Lynne, 65, recently filed an objection to the $890,000 in legal fees from Holland & Knight, the law firm representing Jamie, 68. Court documents obtained by Us Weekly on Monday, April 26, outline Jamie’s response to the Through the Storm author’s “fictitious argument.”
“Despite having zero involvement in her daughter’s conservatorship until very recently, Lynne Spears is asserting claims as if she were a party directly involved in the litigation (which she is not),” the docs claim, alleging that Lynne isn’t “acting in the best interests” of the pop star, 39.
The response defends Jamie as a “fiercely loving” father, while Lynne doesn’t understand “the complex nature” of Britney’s conservatorship, which she was placed under after suffering a public breakdown in 2008. Elsewhere in the documents, Jamie asserts that his former spouse’s “math of dividing the total fees” questioned in her filing “is ridiculous and belies her ignorance.”
According to Jamie, allegations made against him have “threatened to tarnish his reputation as a loving, caring father who has nothing to hide, has been loyal and fiercely loving toward his daughter, sought to protect her, and manage her finances so that she can live her life the way she wants.”
In her April 19 objection, Lynne demanded a portion of the “utterly excessive” fees from the law firm be “immediately repaid” to Britney’s estate, slamming “the national media tour that Mr. Spears’ counsel has embarked upon” in the past four months. However, Jamie argues that in raising “misleading and seriously flawed objections” to the legal process, the Heart to Heart author is the one “stirring up more unnecessary media attention.”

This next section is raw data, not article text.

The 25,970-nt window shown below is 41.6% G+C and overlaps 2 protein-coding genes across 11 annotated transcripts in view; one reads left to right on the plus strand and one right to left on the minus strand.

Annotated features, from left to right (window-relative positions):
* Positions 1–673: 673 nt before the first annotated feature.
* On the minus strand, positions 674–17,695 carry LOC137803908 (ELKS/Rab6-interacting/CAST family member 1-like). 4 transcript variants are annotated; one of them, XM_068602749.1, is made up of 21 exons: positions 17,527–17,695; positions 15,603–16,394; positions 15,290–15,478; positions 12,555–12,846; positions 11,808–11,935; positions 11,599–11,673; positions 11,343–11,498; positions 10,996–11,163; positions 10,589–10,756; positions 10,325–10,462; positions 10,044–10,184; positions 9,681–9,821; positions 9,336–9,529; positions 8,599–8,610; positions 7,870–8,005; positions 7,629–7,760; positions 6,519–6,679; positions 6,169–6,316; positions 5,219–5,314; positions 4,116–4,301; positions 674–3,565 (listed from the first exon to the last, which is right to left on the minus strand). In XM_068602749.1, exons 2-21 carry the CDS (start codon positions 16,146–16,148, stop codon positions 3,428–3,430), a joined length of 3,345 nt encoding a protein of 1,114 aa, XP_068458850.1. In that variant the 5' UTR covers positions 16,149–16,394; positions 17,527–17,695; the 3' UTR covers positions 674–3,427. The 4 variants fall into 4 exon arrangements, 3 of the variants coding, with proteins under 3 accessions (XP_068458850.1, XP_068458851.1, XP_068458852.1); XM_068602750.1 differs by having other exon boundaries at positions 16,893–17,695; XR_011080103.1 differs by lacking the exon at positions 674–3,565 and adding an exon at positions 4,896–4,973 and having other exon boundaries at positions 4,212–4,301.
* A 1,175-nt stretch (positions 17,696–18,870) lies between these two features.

His filing continues, “Lynne Spears is the one who exploited her daughter’s pain and trauma for personal profit by publishing a book about the Conservatee.”
Before temporarily stepping away from the role in September 2019, Jamie acted as his daughter’s conservator for several years. While he still holds control over Britney’s estate, a petition was recently filed to make Jodi Montgomery the Grammy winner’s conservator instead.
Though it’s been over a decade since the “Toxic” songstress began her conservatorship, fans have sparked a new interest in the case, partially due to the “Framing Britney Spears” episode of FX’s The New York Times Presents. After it aired in February, the #FreeBritney campaign urging the Crossroads star to be released from her conservatorship gained even more momentum.
When the “Circus” singer broke her silence on the documentary in March, she told her Instagram followers that she “cried for two weeks” and felt “embarrassed by the light they put me in.” A source exclusively told Us that the attention has “turned into a nightmare” for Britney, who’s worried about what her and ex-husband Kevin Federline‘s sons, Preston, 15, and Jayden, 14, will think.
“It’s certainly triggered some emotions from her past,” the insider said of the episode. “She’s a major pop star, but she’s still a human being who is super sensitive and, sadly, is really affected by the public’s opinion about her.”